The unpredictable nature of birth presents many questions when trying to decide to capture the biggest, life changing moment. we answer some of the most frequently asked questions. Have another question? Please send them through, we’d love to answer them for you!
When do we call you? I give you access to my direct mobile number via an app we’ve created to simply things. We ask clients to give as much time as possible, so we can also prepare our family. We ask you to give us a call as contractions commence, and keep me in the loop as contractions become more regular. This can sometimes take a while.
Labour is a complete journey, and a beautiful story to document. Most women barely remember the moments of their labour at all and this reflection is incredibly powerful. It is for this reason that I’m with you from the moment you would like to start capturing through to the baby arriving and remaining with you for an hour or two after. In the unpredictable nature of babies, sometimes this is quick, others are 16 hours. I’m there for you however long it takes.
In most cases, we arrive to you when contractions are established at 5 minutes apart regularly.
Do you need permission from hospital staff to photograph them? Due to the nature of shift work, in most cases it’s unknown who will be there to assist you. I check in with the midwife when I meet them to ask if they mind and in all honesty, I’ve never had a single midwife ask me not to photograph her. Everyone I’ve met is incredibly supportive and interested in how I capture births. This is my role to check, you can focus entirely on your labour.
How do you go about lighting if it was to be night and I had the room very dimly lit? Majority of births we’ve captured have occurred at night and with just one or two dimmed lights. It’s important for labour to progress in an uninhibited way, dimmed light helps. When the baby is beginning to crown is usually when your obstetrician puts on the brighter spotlight. We need this to be able to capture your birth in a sharply focused way. I need some light to ensure your images are of beautiful quality.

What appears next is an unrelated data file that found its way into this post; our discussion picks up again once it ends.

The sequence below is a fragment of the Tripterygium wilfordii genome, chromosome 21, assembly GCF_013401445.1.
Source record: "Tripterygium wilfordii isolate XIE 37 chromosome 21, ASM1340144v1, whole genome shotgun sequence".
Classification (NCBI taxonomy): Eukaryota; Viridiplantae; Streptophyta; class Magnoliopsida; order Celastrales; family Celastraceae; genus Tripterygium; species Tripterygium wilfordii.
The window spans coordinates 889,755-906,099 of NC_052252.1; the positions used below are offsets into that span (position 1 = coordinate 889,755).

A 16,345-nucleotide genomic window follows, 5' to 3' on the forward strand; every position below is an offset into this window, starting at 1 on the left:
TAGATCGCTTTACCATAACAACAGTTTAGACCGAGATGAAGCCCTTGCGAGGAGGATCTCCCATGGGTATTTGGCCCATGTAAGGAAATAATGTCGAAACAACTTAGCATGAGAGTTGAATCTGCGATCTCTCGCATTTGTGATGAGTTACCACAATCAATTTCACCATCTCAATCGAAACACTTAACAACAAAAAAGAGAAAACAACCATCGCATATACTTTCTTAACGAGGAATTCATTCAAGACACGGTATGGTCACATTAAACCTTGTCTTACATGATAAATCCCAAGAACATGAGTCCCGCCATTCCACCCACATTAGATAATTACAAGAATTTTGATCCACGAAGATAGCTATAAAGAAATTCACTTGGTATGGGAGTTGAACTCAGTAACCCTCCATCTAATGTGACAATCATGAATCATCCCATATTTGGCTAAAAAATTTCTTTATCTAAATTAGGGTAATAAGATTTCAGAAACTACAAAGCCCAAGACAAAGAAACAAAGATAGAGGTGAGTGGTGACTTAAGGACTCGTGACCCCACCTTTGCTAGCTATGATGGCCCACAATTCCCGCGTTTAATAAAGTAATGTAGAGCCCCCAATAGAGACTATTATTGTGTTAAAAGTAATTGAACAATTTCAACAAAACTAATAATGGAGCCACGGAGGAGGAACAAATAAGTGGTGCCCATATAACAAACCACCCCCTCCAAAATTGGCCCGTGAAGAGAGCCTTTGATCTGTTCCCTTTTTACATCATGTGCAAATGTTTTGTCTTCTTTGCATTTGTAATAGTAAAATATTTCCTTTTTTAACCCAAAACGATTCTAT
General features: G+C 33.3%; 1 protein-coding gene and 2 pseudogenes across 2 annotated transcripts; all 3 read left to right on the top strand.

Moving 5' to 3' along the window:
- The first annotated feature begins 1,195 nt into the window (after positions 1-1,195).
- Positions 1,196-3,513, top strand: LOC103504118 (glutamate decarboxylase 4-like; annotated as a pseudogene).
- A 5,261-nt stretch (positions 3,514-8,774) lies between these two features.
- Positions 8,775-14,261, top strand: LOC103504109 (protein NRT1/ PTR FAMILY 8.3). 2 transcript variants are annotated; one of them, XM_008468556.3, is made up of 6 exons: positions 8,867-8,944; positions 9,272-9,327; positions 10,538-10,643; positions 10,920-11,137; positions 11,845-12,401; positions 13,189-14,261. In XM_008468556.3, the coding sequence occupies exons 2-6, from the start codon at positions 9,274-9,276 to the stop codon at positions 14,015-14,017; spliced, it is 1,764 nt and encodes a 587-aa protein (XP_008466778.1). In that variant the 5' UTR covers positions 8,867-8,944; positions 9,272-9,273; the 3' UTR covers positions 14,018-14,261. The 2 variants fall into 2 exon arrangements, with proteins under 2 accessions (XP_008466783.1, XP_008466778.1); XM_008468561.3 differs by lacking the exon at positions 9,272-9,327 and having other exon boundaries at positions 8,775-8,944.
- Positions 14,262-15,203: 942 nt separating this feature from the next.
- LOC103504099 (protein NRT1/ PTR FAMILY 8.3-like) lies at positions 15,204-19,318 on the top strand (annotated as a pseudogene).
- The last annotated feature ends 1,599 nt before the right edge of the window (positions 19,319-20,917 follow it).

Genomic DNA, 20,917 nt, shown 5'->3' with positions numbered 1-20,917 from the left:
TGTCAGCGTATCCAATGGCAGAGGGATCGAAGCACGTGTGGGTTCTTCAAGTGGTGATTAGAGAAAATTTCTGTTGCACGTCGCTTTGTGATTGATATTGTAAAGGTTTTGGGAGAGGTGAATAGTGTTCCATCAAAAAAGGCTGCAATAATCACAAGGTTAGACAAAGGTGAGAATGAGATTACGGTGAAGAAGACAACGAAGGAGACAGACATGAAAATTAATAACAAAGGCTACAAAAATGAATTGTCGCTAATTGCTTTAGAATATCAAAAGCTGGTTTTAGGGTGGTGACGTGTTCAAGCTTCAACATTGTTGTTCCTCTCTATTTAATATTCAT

Are there limitations for photographing a water birth? We LOVE a water birth! There aren’t any different requirements for me to photograph a water birth than a dry birth. We do require a little more ambient lighting as the water can appear quite dark due to the colour of the pool. We still like to keep things as natural as possible for you without using flash in any circumstance.
How much room do you need and what equipment do you bring? In shooting a birth, I just bring my camera and myself, no other equipment is required and space is usually tight in some delivery suites.
If it was day time do you stay and take photos of siblings meeting if it’s within a short time after birth? If you did give birth during the day, I can stay if siblings can get to the hospital within an hour of delivery. I usually stay for 1-2 hours following delivery to capture those first moments.
If I had to have a c section is there any way you’d be allowed to still photograph the birth? In a planned c-section I’ve been authorised to be in the theatre to capture the birth. This is something that is discussed and arranged prior to your delivery. In an emergency, it happens incredibly quickly and in most cases, only your support person can come with you (unless you choose me to capture over your support person, hehehe). In this case, I set the camera up to shoot for your support person, give a quick lesson and hand it over. This has occurred a few times, and can happen in more cases where epidural has been used.